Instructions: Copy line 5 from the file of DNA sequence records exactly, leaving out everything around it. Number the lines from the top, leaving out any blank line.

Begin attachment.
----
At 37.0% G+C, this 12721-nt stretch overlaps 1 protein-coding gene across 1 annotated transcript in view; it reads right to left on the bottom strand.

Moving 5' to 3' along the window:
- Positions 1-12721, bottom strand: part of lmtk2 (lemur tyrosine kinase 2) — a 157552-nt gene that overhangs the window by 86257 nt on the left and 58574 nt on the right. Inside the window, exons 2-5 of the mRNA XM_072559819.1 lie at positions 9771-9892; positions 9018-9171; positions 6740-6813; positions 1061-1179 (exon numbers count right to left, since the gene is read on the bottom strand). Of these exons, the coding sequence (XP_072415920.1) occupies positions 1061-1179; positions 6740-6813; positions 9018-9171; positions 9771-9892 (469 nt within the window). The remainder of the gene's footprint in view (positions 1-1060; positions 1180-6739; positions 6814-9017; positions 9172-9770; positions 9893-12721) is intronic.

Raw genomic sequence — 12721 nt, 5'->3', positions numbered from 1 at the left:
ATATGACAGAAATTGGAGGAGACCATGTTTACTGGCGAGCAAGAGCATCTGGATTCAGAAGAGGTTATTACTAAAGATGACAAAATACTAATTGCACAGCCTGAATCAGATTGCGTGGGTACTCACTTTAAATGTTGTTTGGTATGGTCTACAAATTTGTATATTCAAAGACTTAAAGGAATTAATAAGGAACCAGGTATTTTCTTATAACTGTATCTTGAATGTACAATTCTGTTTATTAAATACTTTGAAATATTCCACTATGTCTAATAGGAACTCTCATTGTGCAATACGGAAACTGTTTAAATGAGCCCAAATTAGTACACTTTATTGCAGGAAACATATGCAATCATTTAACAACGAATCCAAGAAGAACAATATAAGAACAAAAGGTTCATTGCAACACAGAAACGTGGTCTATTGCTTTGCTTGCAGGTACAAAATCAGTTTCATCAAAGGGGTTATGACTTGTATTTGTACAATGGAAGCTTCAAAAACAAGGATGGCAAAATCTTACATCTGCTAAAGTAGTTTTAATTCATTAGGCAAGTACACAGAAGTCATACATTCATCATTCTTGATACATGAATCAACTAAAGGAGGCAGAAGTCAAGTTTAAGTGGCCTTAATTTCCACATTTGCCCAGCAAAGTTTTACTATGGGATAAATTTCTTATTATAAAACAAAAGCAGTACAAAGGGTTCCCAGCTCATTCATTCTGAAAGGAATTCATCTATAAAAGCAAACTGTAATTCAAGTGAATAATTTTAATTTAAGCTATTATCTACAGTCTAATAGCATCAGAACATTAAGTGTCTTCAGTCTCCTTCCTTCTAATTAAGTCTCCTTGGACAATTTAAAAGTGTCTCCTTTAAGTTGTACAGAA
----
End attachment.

ATATGACAGAAATTGGAGGAGACCATGTTTACTGGCGAGCAAGAGCATCTGGATTCAGAAGAGGTTATTACTAAAGATGACAAAATACTAATTGCACAGCCTGAATCAGATTGCGTGGGTACTCACTTTAAATGTTGTTTGGTATGGTCTACAAATTTGTATATTCAAAGACTTAAAGGAATTAATAAGGAACCAGGTATTTTCTTATAACTGTATCTTGAATGTACAATTCTGTTTATTAAATACTTTGAAATATTCCACTATGTCTAATAGGAACTCTCATTGTGCAATACGGAAACTGTTTAAATGAGCCCAAATTAGTACACTTTATTGCAGGAAACATATGCAATCATTTAACAACGAATCCAAGAAGAACAATATAAGAACAAAAGGTTCATTGCAACACAGAAACGTGGTCTATTGCTTTGCTTGCAGGTACAAAATCAGTTTCATCAAAGGGGTTATGACTTGTATTTGTACAATGGAAGCTTCAAAAACAAGGATGGCAAAATCTTACATCTGCTAAAGTAGTTTTAATTCATTAGGCAAGTACACAGAAGTCATACATTCATCATTCTTGATACATGAATCAACTAAAGGAGGCAGAAGTCAAGTTTAAGTGGCCTTAATTTCCACATTTGCCCAGCAAAGTTTTACTATGGGATAAATTTCTTATTATAAAACAAAAGCAGTACAAAGGGTTCCCAGCTCATTCATTCTGAAAGGAATTCATCTATAAAAGCAAACTGTAATTCAAGTGAATAATTTTAATTTAAGCTATTATCTACAGTCTAATAGCATCAGAACATTAAGTGTCTTCAGTCTCCTTCCTTCTAATTAAGTCTCCTTGGACAATTTAAAAGTGTCTCCTTTAAGTTGTACAGAA